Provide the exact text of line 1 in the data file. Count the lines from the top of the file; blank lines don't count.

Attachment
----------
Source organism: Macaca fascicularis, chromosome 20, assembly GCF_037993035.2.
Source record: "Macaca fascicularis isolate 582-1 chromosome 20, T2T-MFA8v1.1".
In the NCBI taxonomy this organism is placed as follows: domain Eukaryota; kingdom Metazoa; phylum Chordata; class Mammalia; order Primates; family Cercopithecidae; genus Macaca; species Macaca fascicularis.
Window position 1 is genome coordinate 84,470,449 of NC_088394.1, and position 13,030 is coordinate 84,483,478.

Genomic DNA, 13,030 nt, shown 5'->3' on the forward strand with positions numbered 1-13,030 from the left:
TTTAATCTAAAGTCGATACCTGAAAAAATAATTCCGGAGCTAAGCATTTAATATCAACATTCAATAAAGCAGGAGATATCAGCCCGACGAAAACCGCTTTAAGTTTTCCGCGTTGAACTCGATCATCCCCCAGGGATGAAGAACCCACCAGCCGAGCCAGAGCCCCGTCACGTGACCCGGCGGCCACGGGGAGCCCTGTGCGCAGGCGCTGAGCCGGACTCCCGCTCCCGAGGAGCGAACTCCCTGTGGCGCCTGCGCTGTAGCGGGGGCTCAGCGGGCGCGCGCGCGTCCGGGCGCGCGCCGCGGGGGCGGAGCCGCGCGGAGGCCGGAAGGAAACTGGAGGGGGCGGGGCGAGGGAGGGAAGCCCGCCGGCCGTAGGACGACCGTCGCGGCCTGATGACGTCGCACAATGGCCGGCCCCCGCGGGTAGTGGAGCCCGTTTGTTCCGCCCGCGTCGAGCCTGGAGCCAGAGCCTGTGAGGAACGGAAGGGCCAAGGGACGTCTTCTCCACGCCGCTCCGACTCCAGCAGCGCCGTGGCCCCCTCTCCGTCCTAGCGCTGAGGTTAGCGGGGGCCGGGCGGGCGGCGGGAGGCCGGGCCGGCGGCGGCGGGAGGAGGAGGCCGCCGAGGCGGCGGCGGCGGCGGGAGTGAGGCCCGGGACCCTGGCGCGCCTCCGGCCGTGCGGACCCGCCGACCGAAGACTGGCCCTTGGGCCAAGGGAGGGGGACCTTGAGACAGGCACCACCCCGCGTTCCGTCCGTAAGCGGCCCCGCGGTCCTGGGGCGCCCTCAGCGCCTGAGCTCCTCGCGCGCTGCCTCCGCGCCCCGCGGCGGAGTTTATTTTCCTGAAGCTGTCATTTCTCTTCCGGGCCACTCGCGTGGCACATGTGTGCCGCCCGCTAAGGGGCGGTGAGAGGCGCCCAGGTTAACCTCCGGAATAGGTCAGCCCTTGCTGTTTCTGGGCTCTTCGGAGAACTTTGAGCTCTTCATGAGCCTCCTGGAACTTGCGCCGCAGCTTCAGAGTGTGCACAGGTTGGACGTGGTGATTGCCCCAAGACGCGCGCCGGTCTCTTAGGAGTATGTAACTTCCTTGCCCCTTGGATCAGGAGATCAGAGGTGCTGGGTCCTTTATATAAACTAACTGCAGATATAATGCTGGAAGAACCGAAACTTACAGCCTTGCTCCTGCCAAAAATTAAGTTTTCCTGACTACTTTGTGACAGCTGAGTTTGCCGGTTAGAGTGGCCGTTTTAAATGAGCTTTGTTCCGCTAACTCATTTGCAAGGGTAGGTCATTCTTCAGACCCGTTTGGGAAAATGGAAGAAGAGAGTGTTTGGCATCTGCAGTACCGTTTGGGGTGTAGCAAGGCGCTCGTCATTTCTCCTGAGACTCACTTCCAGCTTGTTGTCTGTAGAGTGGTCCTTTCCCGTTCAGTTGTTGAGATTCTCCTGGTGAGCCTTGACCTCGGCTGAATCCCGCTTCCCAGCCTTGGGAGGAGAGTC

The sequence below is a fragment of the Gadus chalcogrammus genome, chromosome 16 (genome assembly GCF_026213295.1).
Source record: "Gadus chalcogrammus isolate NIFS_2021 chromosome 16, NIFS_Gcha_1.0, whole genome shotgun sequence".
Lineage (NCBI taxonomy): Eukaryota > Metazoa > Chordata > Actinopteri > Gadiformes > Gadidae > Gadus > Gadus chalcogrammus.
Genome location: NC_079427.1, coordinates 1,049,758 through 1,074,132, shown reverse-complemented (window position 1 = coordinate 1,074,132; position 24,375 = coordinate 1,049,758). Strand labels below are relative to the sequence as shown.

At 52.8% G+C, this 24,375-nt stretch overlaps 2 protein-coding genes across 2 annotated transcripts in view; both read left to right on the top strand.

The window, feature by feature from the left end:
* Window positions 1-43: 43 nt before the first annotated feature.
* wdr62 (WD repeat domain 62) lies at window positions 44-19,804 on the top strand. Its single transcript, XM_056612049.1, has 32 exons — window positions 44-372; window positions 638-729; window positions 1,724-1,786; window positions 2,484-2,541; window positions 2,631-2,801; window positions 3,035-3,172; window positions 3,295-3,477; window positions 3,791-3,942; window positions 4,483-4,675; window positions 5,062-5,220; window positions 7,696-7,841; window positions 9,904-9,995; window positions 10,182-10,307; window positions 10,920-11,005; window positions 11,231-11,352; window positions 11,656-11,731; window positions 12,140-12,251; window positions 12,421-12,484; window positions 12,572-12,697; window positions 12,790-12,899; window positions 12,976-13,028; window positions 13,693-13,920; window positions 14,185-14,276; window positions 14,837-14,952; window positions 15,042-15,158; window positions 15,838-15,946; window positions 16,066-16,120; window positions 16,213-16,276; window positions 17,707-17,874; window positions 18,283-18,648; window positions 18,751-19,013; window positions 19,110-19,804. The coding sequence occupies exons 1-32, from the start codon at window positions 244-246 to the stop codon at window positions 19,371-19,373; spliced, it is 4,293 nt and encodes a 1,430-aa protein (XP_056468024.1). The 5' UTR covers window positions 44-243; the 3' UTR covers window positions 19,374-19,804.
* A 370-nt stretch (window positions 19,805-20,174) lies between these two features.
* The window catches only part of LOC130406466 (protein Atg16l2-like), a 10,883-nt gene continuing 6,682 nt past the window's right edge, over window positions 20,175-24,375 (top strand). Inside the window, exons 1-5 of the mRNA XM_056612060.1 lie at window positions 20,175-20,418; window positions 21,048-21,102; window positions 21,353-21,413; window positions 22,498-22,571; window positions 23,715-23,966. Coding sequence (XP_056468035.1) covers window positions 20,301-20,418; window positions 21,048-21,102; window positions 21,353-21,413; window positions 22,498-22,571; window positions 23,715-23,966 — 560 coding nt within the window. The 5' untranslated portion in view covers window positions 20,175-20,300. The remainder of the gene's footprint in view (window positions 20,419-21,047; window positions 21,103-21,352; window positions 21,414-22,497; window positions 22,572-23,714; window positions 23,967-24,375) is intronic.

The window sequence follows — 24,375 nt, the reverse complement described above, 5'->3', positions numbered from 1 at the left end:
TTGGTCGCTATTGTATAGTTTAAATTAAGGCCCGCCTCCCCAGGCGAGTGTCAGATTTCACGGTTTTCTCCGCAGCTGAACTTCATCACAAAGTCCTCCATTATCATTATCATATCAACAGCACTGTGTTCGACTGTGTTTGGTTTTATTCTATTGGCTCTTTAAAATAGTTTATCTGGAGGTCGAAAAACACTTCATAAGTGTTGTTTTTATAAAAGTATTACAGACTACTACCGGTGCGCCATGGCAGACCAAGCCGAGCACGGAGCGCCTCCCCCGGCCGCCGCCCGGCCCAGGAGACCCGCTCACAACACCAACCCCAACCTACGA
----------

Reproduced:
Source organism: Macaca fascicularis, chromosome 20, assembly GCF_037993035.2.